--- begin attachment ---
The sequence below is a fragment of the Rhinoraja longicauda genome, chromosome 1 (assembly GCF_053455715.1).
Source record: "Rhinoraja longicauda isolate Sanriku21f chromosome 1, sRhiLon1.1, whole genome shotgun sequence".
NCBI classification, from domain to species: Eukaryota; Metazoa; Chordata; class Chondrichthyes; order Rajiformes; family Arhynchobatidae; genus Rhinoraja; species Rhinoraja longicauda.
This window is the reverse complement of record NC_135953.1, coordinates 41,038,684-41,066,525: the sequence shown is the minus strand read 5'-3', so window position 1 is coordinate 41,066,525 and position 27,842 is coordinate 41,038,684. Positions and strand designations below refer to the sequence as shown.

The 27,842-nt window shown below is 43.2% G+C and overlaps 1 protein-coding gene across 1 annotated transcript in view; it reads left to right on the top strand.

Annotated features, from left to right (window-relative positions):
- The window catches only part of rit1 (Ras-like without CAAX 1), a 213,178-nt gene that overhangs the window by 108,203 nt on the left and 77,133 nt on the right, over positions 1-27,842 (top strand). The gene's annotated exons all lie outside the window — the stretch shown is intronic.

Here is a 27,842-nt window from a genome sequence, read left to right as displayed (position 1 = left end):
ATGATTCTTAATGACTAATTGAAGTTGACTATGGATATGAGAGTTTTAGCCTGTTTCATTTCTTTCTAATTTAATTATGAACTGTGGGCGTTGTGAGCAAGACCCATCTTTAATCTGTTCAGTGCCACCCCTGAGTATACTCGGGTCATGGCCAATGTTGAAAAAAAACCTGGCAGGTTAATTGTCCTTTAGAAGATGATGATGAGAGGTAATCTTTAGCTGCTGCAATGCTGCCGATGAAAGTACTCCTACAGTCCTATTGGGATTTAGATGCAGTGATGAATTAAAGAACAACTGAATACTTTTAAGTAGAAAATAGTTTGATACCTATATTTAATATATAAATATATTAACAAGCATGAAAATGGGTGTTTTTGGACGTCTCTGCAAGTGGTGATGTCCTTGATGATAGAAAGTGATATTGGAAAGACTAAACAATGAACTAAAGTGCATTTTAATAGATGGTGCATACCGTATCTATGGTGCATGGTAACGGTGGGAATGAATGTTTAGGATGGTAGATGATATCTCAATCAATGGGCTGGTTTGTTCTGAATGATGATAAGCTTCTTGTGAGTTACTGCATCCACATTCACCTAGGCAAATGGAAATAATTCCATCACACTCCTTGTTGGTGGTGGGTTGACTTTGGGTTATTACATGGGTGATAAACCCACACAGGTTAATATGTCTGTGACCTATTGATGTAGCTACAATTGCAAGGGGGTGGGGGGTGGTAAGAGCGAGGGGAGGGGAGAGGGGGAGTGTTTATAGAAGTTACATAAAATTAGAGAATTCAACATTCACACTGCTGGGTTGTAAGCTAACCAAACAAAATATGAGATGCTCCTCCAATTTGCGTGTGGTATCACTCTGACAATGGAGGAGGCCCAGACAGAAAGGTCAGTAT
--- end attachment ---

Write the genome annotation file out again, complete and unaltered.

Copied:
The sequence below is a fragment of the Rhinoraja longicauda genome, chromosome 1 (assembly GCF_053455715.1).
Source record: "Rhinoraja longicauda isolate Sanriku21f chromosome 1, sRhiLon1.1, whole genome shotgun sequence".
NCBI classification, from domain to species: Eukaryota; Metazoa; Chordata; class Chondrichthyes; order Rajiformes; family Arhynchobatidae; genus Rhinoraja; species Rhinoraja longicauda.
This window is the reverse complement of record NC_135953.1, coordinates 41,038,684-41,066,525: the sequence shown is the minus strand read 5'-3', so window position 1 is coordinate 41,066,525 and position 27,842 is coordinate 41,038,684. Positions and strand designations below refer to the sequence as shown.

The 27,842-nt window shown below is 43.2% G+C and overlaps 1 protein-coding gene across 1 annotated transcript in view; it reads left to right on the top strand.

Annotated features, from left to right (window-relative positions):
- The window catches only part of rit1 (Ras-like without CAAX 1), a 213,178-nt gene that overhangs the window by 108,203 nt on the left and 77,133 nt on the right, over positions 1-27,842 (top strand). The gene's annotated exons all lie outside the window — the stretch shown is intronic.

Here is a 27,842-nt window from a genome sequence, read left to right as displayed (position 1 = left end):
ATGATTCTTAATGACTAATTGAAGTTGACTATGGATATGAGAGTTTTAGCCTGTTTCATTTCTTTCTAATTTAATTATGAACTGTGGGCGTTGTGAGCAAGACCCATCTTTAATCTGTTCAGTGCCACCCCTGAGTATACTCGGGTCATGGCCAATGTTGAAAAAAAACCTGGCAGGTTAATTGTCCTTTAGAAGATGATGATGAGAGGTAATCTTTAGCTGCTGCAATGCTGCCGATGAAAGTACTCCTACAGTCCTATTGGGATTTAGATGCAGTGATGAATTAAAGAACAACTGAATACTTTTAAGTAGAAAATAGTTTGATACCTATATTTAATATATAAATATATTAACAAGCATGAAAATGGGTGTTTTTGGACGTCTCTGCAAGTGGTGATGTCCTTGATGATAGAAAGTGATATTGGAAAGACTAAACAATGAACTAAAGTGCATTTTAATAGATGGTGCATACCGTATCTATGGTGCATGGTAACGGTGGGAATGAATGTTTAGGATGGTAGATGATATCTCAATCAATGGGCTGGTTTGTTCTGAATGATGATAAGCTTCTTGTGAGTTACTGCATCCACATTCACCTAGGCAAATGGAAATAATTCCATCACACTCCTTGTTGGTGGTGGGTTGACTTTGGGTTATTACATGGGTGATAAACCCACACAGGTTAATATGTCTGTGACCTATTGATGTAGCTACAATTGCAAGGGGGTGGGGGGTGGTAAGAGCGAGGGGAGGGGAGAGGGGGAGTGTTTATAGAAGTTACATAAAATTAGAGAATTCAACATTCACACTGCTGGGTTGTAAGCTAACCAAACAAAATATGAGATGCTCCTCCAATTTGCGTGTGGTATCACTCTGACAATGGAGGAGGCCCAGACAGAAAGGTCAGTAT